Notes

This recipe is enough for four smaller glasses or two larger ones. You can also make the layers in a bowl then serve out individual portions.

Nutrition Information:

Yield:

4

Serving Size:

1

Amount Per Serving: Calories: 448Total Fat: 33gSaturated Fat: 21gTrans Fat: 1gUnsaturated Fat: 11gCholesterol: 100mgSodium: 26mgCarbohydrates: 31gFiber: 6gSugar: 14gProtein: 6g

The nutritional data in this recipe is provided by a third party and these values are automatically calculated and offered for guidance only. Their accuracy is not guaranteed.

Cranachan is such a simple Scottish dessert to make, but it’s so delicious as well. It’s perfect for the end of a Burns Supper, or just to impress your friends with something traditionally Scottish at a dinner party.

We hope you enjoy it, and do let us know your own variations and methods!

Other Traditional Scottish Desserts to Try:

  • Easy Clootie Dumpling Recipe
  • Traditional Homemade Scottish Tablet Recipe
  • Simple Caledonian Cream Recipe
  • Scottish Trifle: The Easiest Tipsy Laird Recipe

Phil and Sonja x

Cranachan: A Traditional Scottish Dessert Recipe - Scottish Scran (2024)

FAQs

What does Cranachan mean? ›

Cranachan is a traditional Scottish dessert made of raspberries, cream and oatmeal with the addition of whiskey and honey. The word Cranachan comes from the Gaelic word, meaning “churn”. In some parts of Scotland, it is known as the cream crowdie.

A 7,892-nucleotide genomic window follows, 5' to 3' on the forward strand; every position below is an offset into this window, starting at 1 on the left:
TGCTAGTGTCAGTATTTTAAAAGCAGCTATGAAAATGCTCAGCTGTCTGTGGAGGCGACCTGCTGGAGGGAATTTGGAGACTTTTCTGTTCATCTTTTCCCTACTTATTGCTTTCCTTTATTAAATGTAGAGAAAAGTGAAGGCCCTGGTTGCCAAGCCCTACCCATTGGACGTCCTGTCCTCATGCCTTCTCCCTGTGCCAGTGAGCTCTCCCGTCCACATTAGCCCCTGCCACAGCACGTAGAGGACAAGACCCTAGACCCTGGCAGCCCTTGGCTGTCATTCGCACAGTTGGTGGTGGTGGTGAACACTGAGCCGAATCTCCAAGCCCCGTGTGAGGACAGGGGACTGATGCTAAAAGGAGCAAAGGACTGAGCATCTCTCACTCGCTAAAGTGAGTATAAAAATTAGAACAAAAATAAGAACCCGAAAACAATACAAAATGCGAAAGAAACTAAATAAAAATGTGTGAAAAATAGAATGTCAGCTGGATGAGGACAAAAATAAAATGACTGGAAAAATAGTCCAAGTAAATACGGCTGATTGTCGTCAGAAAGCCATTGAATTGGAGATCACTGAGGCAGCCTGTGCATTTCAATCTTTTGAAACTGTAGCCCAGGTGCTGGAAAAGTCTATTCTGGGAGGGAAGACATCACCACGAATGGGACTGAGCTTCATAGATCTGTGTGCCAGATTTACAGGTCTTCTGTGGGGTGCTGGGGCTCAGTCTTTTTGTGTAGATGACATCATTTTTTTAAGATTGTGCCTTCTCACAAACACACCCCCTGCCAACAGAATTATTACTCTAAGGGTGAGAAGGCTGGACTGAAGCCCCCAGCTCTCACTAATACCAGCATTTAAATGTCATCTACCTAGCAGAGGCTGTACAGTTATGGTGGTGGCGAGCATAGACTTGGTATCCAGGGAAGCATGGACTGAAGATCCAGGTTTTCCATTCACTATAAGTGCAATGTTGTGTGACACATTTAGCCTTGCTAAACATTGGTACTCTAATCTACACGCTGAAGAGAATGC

What is another name for Cranachan? ›

Scotland's answer to Eton Mess, the word cranachan is Scottish Gaelic in origin, meaning “churn”. The dish can also be known as cream crowdie, depending on what part of Scotland you are from.

What is the history of the Scottish Cranachan? ›

The exact origins of the dessert are unclear, but it is thought to have evolved from a dish known as crowdie, which was a mixture of oatmeal, cream, and honey. Over time, other ingredients such as whisky and berries were added to the dish, giving it the name Cranachan.

What is Scotland's national cake? ›

Dundee Cake is one of the most famous and widespread traditional Scottish cakes. Usually, it is being made using almonds, currants, sultanas and sometimes cherries, alongside a wide range of...

What do Scots call pudding? ›

Dictionaries of the Scots Language:: DOST :: pudding.

What is black pudding Scottish food? ›

Black pudding is another traditional Scottish dish that is very similar to haggis as they are both made with the same ingredients: onions, pork fat, oatmeal and spices. Contrary to haggis, black pudding is made from pigs' blood, which holds all the ingredients together.